Wednesday, September 10, 2008

The Housing Boom made us Poorer

Most of the gains during the great housing boom were just an illusion that has now since vanished. There were a handful of lucky ones that sold off their homes and did not reinvest - thereby cashing out at the peak. Most of us did the opposite - either pulled out our equity or purchased at the peak. Now that bubble affect is gone but the debt remains. Many are worse off than before boom. The ones getting foreclosed, the ones in too much debt, the ones that had planned to retire using their property as an investment. This AP article titled Many felt harsh side of home price rise interviews Alicia Munnel from the Center for Retirement Research at Boston College to discuss some after affects of the bubble. Lets take a look -

The evidence suggests that the housing boom caused people to increase their borrowing, to extract equity from their homes and to raise their level of spending. The Federal Reserve Flow of Funds report shows total household debt ... soaring to 120 percent of income in 2007 (from 80 percent in the 1990s). Most of this debt is home mortgage debt.

For people approaching retirement, aged 50-62, we found that their net worth was 14 percent lower than it would have been without the housing boom.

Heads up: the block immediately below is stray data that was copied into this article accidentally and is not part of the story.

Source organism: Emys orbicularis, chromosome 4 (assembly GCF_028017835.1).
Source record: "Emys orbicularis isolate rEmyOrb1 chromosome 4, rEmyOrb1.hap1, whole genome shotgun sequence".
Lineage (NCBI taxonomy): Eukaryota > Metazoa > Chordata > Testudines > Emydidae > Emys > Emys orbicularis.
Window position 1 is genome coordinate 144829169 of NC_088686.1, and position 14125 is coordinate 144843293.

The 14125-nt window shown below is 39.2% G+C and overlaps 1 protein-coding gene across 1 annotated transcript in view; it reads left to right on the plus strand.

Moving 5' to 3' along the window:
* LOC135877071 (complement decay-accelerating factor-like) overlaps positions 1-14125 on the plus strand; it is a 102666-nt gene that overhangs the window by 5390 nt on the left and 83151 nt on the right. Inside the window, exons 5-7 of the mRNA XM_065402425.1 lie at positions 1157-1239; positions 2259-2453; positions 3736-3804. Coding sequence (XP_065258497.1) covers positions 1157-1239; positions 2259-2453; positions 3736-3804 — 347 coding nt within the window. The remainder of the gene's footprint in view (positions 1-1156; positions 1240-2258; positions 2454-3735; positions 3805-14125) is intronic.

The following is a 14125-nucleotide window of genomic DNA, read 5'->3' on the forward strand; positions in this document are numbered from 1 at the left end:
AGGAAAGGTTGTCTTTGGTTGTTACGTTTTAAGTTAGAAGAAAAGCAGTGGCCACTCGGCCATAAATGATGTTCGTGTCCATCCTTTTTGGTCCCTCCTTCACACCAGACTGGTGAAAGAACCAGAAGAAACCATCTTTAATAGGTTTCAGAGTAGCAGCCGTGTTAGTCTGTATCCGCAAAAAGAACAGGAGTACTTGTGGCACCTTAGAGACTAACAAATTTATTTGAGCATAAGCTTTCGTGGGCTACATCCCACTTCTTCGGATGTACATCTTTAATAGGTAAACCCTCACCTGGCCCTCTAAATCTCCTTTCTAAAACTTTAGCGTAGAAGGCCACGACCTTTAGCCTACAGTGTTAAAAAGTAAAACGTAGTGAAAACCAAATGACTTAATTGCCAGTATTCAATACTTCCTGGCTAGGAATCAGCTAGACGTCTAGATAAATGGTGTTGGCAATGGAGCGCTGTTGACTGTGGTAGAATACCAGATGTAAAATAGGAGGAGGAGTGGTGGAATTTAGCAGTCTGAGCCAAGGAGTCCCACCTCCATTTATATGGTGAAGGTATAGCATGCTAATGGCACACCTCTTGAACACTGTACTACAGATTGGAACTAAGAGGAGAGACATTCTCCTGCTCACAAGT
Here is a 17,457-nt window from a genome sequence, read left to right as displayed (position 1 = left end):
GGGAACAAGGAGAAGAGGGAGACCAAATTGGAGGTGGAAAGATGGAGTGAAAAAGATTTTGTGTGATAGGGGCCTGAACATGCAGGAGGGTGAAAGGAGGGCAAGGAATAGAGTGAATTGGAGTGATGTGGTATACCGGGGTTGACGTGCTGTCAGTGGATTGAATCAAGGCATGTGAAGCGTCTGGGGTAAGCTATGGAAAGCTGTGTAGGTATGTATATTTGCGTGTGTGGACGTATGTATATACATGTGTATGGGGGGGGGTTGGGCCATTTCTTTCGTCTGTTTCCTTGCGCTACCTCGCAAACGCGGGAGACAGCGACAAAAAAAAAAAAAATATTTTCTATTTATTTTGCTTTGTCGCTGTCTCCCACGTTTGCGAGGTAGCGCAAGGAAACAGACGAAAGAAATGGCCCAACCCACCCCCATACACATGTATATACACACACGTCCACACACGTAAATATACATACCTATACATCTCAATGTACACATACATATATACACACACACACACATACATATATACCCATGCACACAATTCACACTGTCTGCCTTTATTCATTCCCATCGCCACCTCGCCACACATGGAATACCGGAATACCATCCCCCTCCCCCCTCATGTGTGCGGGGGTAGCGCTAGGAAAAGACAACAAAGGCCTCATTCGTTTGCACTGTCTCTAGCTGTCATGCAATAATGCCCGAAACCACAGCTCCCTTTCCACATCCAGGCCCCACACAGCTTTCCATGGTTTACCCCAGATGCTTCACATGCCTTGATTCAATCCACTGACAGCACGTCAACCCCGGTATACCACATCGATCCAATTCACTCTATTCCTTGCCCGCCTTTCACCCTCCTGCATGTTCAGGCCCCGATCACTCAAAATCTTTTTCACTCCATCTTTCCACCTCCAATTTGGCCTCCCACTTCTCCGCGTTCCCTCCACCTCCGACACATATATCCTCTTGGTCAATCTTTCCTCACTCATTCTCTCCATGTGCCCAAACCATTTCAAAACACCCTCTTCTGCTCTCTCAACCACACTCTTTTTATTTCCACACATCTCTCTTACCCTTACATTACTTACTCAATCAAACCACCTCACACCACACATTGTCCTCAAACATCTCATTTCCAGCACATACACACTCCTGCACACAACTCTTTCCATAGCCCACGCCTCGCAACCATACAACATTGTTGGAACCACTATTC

And it's all happening at a bad time because financial markets are also not performing well, and the powerful tool of staying in the labor force longer is also not easy to use when the economy's weak.

We found no big decline in either mortgage debt or other debt. Essentially what they did is they saw the values of their house going up and they wanted to consume more because they felt richer. The easiest way they did it in the short term was to put it on their credit cards. And then they covered their credit-card payments with debt. So I think the credit-card debt was stimulated by the increase in house prices.

Housing booms help households because they can take money out, consume some of it and their balance sheet is still stronger. But when you have a housing boom that's followed by a bust — a housing bubble — people borrow against gains in their house that never materialize.

In retrospect, when you look at the run-up in house prices, perhaps we all should have said to ourselves that this is not reasonable given the historical pattern — that house prices can't go up by 20 percent a year for a long time, and perhaps we should not cash in on it.
The enormous housing gains are now gone. Many people owe more than they can hope to pay. Those who saw their house being a ticket to the golden years now have to ticket to grim years.

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